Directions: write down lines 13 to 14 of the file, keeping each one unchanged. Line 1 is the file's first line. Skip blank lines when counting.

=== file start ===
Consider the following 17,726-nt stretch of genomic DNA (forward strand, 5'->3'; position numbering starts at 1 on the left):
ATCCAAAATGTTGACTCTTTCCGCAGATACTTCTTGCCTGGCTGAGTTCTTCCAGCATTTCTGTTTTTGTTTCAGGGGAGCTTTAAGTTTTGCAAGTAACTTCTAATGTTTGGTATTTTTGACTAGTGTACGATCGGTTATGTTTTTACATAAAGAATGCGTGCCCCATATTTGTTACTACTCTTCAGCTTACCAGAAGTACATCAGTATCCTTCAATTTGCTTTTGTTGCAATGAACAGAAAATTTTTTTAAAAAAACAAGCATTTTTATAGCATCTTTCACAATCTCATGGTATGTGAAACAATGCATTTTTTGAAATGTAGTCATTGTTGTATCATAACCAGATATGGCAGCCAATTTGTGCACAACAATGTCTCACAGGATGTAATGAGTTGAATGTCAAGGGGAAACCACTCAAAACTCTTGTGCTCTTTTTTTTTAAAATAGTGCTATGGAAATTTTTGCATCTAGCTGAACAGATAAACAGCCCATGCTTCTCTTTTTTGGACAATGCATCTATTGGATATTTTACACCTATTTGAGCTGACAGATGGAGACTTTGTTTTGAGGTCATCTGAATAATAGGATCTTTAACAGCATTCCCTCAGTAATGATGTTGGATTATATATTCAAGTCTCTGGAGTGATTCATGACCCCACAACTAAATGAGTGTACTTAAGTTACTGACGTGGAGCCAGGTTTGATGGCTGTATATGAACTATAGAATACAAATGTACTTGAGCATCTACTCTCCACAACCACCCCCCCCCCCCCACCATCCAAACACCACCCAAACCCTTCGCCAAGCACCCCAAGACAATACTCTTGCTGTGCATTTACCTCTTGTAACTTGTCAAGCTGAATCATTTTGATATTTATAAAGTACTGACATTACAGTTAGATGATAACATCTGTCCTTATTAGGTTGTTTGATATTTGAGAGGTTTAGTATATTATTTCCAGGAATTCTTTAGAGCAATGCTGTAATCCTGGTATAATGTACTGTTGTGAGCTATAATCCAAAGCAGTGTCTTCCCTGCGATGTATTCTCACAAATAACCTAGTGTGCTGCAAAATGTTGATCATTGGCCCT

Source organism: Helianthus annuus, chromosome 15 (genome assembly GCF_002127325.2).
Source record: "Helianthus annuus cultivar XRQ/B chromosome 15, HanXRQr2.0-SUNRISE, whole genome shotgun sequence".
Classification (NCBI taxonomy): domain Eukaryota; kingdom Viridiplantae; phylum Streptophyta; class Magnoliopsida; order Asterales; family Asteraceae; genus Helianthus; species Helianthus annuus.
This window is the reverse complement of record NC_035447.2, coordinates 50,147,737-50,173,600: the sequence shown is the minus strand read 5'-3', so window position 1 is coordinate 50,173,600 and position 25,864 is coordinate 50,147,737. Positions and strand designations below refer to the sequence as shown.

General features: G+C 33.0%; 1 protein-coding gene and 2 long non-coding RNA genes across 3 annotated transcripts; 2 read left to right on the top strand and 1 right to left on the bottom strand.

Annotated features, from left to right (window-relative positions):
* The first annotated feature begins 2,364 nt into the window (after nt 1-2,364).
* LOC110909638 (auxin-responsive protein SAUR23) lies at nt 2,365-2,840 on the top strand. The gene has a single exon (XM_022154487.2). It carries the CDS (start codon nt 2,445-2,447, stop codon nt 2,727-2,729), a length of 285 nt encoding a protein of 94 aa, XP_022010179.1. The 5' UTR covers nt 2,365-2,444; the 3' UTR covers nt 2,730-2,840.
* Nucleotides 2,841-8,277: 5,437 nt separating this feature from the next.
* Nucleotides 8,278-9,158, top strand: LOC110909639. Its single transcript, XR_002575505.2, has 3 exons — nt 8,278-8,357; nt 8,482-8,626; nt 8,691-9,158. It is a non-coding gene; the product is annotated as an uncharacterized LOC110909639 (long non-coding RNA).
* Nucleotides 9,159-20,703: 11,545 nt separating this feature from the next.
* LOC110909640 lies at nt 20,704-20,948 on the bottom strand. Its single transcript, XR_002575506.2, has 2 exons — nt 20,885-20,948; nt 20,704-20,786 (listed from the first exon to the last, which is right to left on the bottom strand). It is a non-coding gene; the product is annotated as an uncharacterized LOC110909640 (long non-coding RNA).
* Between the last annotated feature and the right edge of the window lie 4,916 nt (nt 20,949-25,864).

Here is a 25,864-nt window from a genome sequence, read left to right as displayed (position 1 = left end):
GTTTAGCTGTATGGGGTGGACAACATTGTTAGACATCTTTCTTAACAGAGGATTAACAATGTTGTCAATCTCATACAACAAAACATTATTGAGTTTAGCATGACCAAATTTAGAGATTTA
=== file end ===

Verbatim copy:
* Nucleotides 9,159-20,703: 11,545 nt separating this feature from the next.
* LOC110909640 lies at nt 20,704-20,948 on the bottom strand. Its single transcript, XR_002575506.2, has 2 exons — nt 20,885-20,948; nt 20,704-20,786 (listed from the first exon to the last, which is right to left on the bottom strand). It is a non-coding gene; the product is annotated as an uncharacterized LOC110909640 (long non-coding RNA).